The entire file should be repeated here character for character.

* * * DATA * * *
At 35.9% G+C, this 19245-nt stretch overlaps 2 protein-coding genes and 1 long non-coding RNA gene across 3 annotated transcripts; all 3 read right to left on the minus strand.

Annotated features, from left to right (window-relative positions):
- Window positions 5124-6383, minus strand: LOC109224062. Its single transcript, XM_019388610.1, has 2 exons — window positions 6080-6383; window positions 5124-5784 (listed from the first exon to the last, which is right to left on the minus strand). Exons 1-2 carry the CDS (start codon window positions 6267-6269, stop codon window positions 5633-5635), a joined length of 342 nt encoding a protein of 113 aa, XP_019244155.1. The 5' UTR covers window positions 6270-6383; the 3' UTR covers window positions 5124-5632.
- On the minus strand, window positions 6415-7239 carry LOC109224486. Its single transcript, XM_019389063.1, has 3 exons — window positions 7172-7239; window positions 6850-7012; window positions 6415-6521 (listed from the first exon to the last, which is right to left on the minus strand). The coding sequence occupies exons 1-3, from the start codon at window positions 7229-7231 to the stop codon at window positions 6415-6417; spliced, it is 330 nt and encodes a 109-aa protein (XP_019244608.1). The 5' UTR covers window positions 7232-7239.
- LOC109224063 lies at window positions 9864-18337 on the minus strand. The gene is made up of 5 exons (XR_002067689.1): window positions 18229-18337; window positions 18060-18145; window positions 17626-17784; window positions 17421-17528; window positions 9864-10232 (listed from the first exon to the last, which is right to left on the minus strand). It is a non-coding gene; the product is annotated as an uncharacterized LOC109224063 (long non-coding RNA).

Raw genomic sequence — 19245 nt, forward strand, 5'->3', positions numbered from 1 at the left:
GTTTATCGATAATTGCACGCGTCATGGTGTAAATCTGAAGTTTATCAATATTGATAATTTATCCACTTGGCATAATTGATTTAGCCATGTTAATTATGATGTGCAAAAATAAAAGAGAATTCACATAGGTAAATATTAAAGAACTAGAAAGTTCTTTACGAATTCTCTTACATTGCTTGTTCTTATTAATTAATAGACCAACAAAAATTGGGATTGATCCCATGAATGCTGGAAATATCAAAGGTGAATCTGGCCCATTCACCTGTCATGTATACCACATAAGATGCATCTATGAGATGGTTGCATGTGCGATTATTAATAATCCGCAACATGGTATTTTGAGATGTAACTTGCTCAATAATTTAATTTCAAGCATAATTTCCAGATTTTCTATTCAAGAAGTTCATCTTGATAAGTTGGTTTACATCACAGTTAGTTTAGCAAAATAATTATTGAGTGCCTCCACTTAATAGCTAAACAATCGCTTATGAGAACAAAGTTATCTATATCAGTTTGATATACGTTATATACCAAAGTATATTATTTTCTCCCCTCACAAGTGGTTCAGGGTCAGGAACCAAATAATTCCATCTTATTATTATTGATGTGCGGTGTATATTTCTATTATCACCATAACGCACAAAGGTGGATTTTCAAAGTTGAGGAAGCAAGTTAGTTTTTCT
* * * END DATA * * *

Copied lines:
At 35.9% G+C, this 19245-nt stretch overlaps 2 protein-coding genes and 1 long non-coding RNA gene across 3 annotated transcripts; all 3 read right to left on the minus strand.

Annotated features, from left to right (window-relative positions):
- Window positions 5124-6383, minus strand: LOC109224062. Its single transcript, XM_019388610.1, has 2 exons — window positions 6080-6383; window positions 5124-5784 (listed from the first exon to the last, which is right to left on the minus strand). Exons 1-2 carry the CDS (start codon window positions 6267-6269, stop codon window positions 5633-5635), a joined length of 342 nt encoding a protein of 113 aa, XP_019244155.1. The 5' UTR covers window positions 6270-6383; the 3' UTR covers window positions 5124-5632.
- On the minus strand, window positions 6415-7239 carry LOC109224486. Its single transcript, XM_019389063.1, has 3 exons — window positions 7172-7239; window positions 6850-7012; window positions 6415-6521 (listed from the first exon to the last, which is right to left on the minus strand). The coding sequence occupies exons 1-3, from the start codon at window positions 7229-7231 to the stop codon at window positions 6415-6417; spliced, it is 330 nt and encodes a 109-aa protein (XP_019244608.1). The 5' UTR covers window positions 7232-7239.
- LOC109224063 lies at window positions 9864-18337 on the minus strand. The gene is made up of 5 exons (XR_002067689.1): window positions 18229-18337; window positions 18060-18145; window positions 17626-17784; window positions 17421-17528; window positions 9864-10232 (listed from the first exon to the last, which is right to left on the minus strand). It is a non-coding gene; the product is annotated as an uncharacterized LOC109224063 (long non-coding RNA).

Raw genomic sequence — 19245 nt, forward strand, 5'->3', positions numbered from 1 at the left:
GTTTATCGATAATTGCACGCGTCATGGTGTAAATCTGAAGTTTATCAATATTGATAATTTATCCACTTGGCATAATTGATTTAGCCATGTTAATTATGATGTGCAAAAATAAAAGAGAATTCACATAGGTAAATATTAAAGAACTAGAAAGTTCTTTACGAATTCTCTTACATTGCTTGTTCTTATTAATTAATAGACCAACAAAAATTGGGATTGATCCCATGAATGCTGGAAATATCAAAGGTGAATCTGGCCCATTCACCTGTCATGTATACCACATAAGATGCATCTATGAGATGGTTGCATGTGCGATTATTAATAATCCGCAACATGGTATTTTGAGATGTAACTTGCTCAATAATTTAATTTCAAGCATAATTTCCAGATTTTCTATTCAAGAAGTTCATCTTGATAAGTTGGTTTACATCACAGTTAGTTTAGCAAAATAATTATTGAGTGCCTCCACTTAATAGCTAAACAATCGCTTATGAGAACAAAGTTATCTATATCAGTTTGATATACGTTATATACCAAAGTATATTATTTTCTCCCCTCACAAGTGGTTCAGGGTCAGGAACCAAATAATTCCATCTTATTATTATTGATGTGCGGTGTATATTTCTATTATCACCATAACGCACAAAGGTGGATTTTCAAAGTTGAGGAAGCAAGTTAGTTTTTCT